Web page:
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Davis, California

Wednesday, May 29, 2024

$57 million deficit detected in UC student health insurance

Many University of California campuses plan to withdraw from the UC Student Health Insurance Plan, after a $57 million deficit was detected in the UC Health Insurance Plan (UC SHIP) .

This decision was made after the Council of Chancellors, including UC Davis chancellor Linda P.B. Katehi, met yesterday and endorsed the move. Other UC representatives were present, as well.

The deficit has been accumulating since 2010. According to Todd Atwood, Insurance Services supervisor at UC Davis, the deficit occurred because of several factors, including not implementing proposed increases to premiums, utilization of the plan increasing and monthly monitoring of the plan was not done to the level that it had previously.

The UC SHIP director at UC Office of the President (UCOP), Heather Pineda, was responsible for day-to-day managing of the plan in association with the consultant firm, AonHewitt, according to Atwood. In January 2013, it was decided that AonHewitt was no longer providing services to UC SHIP and a new firm was hired.

“It was a decision not to increase the UC SHIP premium by more than 10 percent due to other cost increases to students. UC Davis experience showed that our increase should have been at least 18-20 percent for the 2012-13 year, but was capped at less than 10 percent by UCOP,” said Atwood.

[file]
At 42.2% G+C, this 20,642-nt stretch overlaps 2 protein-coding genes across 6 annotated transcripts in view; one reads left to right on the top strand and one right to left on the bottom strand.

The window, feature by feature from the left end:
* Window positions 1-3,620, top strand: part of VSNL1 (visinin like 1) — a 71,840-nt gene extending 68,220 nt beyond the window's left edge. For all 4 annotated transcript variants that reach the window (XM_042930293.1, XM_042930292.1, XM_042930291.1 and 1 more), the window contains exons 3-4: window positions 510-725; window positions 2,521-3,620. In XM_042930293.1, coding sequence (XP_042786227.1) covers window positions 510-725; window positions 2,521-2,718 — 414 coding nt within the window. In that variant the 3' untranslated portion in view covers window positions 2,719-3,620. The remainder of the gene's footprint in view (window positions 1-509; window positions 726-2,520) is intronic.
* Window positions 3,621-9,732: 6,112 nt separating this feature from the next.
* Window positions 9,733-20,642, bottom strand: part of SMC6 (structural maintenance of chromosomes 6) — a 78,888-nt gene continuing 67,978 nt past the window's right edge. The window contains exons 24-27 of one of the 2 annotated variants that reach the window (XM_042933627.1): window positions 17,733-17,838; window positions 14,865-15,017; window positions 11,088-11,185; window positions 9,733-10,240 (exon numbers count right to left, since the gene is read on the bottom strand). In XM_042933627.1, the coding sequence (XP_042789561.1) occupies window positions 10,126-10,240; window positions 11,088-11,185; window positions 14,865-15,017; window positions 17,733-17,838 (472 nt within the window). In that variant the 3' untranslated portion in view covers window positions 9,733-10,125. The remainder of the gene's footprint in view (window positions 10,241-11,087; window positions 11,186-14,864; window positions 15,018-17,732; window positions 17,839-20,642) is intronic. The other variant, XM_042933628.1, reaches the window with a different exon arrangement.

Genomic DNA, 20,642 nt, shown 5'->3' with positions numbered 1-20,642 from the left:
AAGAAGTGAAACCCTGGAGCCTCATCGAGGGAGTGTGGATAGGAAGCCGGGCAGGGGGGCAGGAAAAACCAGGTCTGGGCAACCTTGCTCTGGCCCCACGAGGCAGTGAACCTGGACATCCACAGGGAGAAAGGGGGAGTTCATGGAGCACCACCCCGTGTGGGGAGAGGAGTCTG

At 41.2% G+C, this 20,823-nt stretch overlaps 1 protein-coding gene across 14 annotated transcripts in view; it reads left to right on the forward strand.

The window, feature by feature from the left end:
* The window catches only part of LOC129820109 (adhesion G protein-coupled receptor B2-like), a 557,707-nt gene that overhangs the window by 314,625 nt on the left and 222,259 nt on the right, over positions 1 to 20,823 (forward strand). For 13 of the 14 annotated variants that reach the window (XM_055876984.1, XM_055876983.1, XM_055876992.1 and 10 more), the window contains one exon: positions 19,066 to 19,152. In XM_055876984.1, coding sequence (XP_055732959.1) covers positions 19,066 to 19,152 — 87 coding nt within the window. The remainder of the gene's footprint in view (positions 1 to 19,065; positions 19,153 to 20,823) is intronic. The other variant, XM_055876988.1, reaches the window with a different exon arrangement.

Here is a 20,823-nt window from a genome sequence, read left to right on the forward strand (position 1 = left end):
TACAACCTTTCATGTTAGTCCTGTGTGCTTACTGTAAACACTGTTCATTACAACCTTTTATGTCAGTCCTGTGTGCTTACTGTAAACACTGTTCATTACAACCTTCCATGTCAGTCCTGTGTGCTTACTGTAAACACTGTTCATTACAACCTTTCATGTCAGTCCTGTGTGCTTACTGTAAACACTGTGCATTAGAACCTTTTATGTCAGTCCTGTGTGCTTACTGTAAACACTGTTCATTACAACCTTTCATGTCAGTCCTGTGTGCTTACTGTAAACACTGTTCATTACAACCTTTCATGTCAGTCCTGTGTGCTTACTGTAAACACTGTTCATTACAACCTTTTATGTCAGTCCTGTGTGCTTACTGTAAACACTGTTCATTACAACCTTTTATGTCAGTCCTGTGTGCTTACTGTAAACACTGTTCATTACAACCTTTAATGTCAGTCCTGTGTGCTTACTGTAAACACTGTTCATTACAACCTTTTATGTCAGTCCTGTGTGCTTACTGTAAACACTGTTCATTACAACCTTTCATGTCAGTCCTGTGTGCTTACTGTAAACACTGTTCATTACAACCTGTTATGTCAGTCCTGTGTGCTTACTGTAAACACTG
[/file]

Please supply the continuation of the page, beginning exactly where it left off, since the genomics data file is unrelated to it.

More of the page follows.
ASUCD is currently defining a repayment plan for the current deficit and is attempting to establish a defined plan for management of future deficits and surpluses, as well, according to Bradley Bottoms, ASUCD Vice President.

“It is frustrating that UCOP is making such huge mistakes that are directly affecting students at each campus. Because this is obviously a mistake made by UC leadership, the losses should not be passed down to students. We now have to look at two issues, how we are going to pay off the deficit with low student impact and figure out how we can provide a better, more stable insurance policy to the students at our campus,” said Bottoms.

— Natasha Qabazard


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